Gaming companies look to keep going despite the recession worries

This week has seen the US stock market decline suddenly amid recession worries that would see Las Vegas impacted heavily. Speaking on the event, principal analyst for Las Vegas-based Applied Analysis, Jeremy Aguero, said ‘There used to be a concept that Las Vegas was recession proof.’ He continued, ‘I don’t think that was ever the case, and I don’t think that’s the case now.’

Wednesday, August 14th, 2019, saw the Dow Jones Industrial Average record its worst day in trading over the year when they dropped 800 points. 

This was realized after the benchmark 10-year Treasury note yields slipped by 1.5% below the benchmark 2-year Treasury note yields which greatly showed signs of the looming recession. This comes as an indication to the investors that the coming months will see a slower expansion in the US economy.

Las Vegas Gaming Companies
© Las Vegas Gaming Companies

Through the movement, it is expected the recession could hit the economy after two years having preceded a minimum of the last 5 recessions in the States.

Amid the drop, a lot of the major gaming companies lost billions in stock valuation. Companies like Wynn Resorts recorded $105.55 per share when closing on Friday. The prior Friday had the company closing at $107.87. Still, on the period, Boyd Gaming Corp. recorded a drop from $24.41 to $23.01.

Companies to keep going

The recent droppings are not likely to bring immediate impacts on the companies. John DeCree, Union Gaming analyst, does not see the companies remodeling their investment plans as a result of the movement. John doesn’t expect those companies that have some ongoing projects to modify plans any time soon. However, he expects those that haven’t started yet to have some second-thought about the plans.

Speaking on this, John DeCree expects the recession threat in the next 12 months’ will have the companies working cautiously. ‘We wouldn’t be surprised to see companies allocate additional capital to share repurchase or potentially debt pay down.’ He said.

On John Restrepo’s, the principal of Las Vegas-based RCG Economics, part, he says it’s too early to say what will happen but he believes the companies will study the movement tides before committing to any expansion or investment plan.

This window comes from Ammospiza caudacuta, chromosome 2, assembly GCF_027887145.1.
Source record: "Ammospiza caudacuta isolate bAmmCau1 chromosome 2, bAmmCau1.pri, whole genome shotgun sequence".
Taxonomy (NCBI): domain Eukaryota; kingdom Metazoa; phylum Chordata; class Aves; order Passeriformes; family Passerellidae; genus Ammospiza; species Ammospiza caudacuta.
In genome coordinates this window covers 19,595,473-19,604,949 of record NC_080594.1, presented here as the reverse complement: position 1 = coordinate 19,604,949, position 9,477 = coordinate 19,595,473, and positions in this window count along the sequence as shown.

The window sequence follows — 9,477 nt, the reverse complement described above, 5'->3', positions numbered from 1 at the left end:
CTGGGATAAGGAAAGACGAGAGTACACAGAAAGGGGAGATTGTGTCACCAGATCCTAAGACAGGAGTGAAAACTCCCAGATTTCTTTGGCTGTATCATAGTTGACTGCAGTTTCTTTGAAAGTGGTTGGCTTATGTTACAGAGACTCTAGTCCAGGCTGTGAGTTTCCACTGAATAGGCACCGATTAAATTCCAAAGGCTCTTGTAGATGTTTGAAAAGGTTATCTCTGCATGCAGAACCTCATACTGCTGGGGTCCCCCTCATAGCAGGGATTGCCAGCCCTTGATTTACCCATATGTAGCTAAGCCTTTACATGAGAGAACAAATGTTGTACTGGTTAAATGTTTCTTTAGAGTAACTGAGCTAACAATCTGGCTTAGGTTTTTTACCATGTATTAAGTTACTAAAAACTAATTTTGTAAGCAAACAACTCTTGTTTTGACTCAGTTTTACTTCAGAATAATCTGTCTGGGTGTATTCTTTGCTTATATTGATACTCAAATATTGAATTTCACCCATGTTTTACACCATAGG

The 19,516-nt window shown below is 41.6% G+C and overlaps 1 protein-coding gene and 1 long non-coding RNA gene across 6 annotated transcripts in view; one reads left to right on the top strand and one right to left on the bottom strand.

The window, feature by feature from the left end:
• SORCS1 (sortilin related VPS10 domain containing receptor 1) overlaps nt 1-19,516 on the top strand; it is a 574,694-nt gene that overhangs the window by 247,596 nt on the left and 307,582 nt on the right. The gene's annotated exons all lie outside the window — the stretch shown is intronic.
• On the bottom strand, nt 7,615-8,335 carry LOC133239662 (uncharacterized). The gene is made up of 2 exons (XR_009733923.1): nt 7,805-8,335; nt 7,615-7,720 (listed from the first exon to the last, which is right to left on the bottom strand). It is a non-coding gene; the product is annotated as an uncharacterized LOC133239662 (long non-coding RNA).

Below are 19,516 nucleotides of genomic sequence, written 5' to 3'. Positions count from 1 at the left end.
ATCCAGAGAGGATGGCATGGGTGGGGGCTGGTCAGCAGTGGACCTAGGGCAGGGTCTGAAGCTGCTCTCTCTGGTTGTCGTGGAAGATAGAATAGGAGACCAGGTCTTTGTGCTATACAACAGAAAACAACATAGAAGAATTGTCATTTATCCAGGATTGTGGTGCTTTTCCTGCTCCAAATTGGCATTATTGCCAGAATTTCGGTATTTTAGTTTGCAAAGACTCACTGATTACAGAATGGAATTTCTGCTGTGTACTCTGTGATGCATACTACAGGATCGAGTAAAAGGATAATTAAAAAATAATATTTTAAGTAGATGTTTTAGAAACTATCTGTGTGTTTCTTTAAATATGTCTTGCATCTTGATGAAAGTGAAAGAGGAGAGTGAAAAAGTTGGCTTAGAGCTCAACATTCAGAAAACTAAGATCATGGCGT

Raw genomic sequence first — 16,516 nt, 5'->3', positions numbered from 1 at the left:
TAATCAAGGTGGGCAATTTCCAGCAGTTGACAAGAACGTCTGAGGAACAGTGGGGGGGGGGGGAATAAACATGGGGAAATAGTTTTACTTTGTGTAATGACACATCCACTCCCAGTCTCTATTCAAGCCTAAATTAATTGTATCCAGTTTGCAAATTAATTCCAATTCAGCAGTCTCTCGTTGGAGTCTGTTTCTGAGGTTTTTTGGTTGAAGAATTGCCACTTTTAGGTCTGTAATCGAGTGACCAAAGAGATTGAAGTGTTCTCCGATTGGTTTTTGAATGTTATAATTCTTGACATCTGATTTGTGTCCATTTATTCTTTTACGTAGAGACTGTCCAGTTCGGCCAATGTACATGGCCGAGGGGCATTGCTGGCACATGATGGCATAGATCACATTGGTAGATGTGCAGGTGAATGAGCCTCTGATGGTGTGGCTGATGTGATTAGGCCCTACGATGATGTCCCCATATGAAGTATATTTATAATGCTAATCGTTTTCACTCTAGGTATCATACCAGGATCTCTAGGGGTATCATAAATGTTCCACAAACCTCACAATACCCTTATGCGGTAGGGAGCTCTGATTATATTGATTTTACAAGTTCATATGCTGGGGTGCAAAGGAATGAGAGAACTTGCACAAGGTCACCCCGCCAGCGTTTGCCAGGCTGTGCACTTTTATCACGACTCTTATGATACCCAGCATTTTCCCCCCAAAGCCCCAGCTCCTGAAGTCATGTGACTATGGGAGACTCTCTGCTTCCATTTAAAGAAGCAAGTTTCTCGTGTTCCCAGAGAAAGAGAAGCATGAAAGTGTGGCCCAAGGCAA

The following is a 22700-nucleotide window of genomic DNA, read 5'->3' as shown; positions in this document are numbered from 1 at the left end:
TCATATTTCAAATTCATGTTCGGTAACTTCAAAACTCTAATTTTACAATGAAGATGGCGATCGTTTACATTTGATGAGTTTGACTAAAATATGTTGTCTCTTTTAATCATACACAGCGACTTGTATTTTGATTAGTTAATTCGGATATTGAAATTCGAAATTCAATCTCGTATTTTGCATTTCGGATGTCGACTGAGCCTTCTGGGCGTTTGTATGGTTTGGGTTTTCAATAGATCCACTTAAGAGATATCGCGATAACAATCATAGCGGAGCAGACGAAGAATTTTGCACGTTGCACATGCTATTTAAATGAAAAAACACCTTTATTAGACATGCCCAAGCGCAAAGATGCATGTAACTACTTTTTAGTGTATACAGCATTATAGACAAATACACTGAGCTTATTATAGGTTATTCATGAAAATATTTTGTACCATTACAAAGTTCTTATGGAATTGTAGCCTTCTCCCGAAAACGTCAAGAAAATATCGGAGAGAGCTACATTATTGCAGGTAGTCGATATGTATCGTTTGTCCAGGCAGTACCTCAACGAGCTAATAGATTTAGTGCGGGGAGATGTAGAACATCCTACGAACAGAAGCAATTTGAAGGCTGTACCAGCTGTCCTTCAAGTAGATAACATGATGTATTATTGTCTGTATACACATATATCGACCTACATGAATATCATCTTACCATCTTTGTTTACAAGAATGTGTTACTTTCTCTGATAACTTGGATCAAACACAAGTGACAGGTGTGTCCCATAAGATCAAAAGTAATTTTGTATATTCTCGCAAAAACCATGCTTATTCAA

Boyd’s spokesman, David Strow, said that the market shift had no impact or changes to their ongoing plans. However, there were no comments from Las Vegas Sands Corp., MGM Resorts International, and Red Rock Resorts management on the issue. On Caesar’s part, they referred an Eldorado Resorts representative to comment who later declined and at the time of writing this, Michael Weaver, Wynn spokesman, did not return request to comment. 

What is being expected?

Restrepo says that when the recession finally hits, resorts casinos and Las Vegas’ economy will be impacted. ‘Our economy remains largely dependent on discretionary spending tourists.’ He said.

Aguero views the slowing economic tides in the States as major legitimate concerns especially due to Las Vegas being one of the least diversified economies in the country. 

John DeCree, however, does not expect the looming recession to be severe as the one experienced in 2008. In the year, Las Vegas resorts faced reduced demand from the consumers, a sudden increase in supply on the Las Vegas strip and tightened credit markets.

He cites the present supply growth being less than that that led to the 2008 recession. He expects that the magnitude of the impact Las Vegas is expected to have is much less.

Geoff originally contributed to VegasSlots on a freelance basis before joining full time. Being great at gambling like the rest of the team, he understands and has the ability to create something new, even if its old. He’s also spends his spare time on FPS games.

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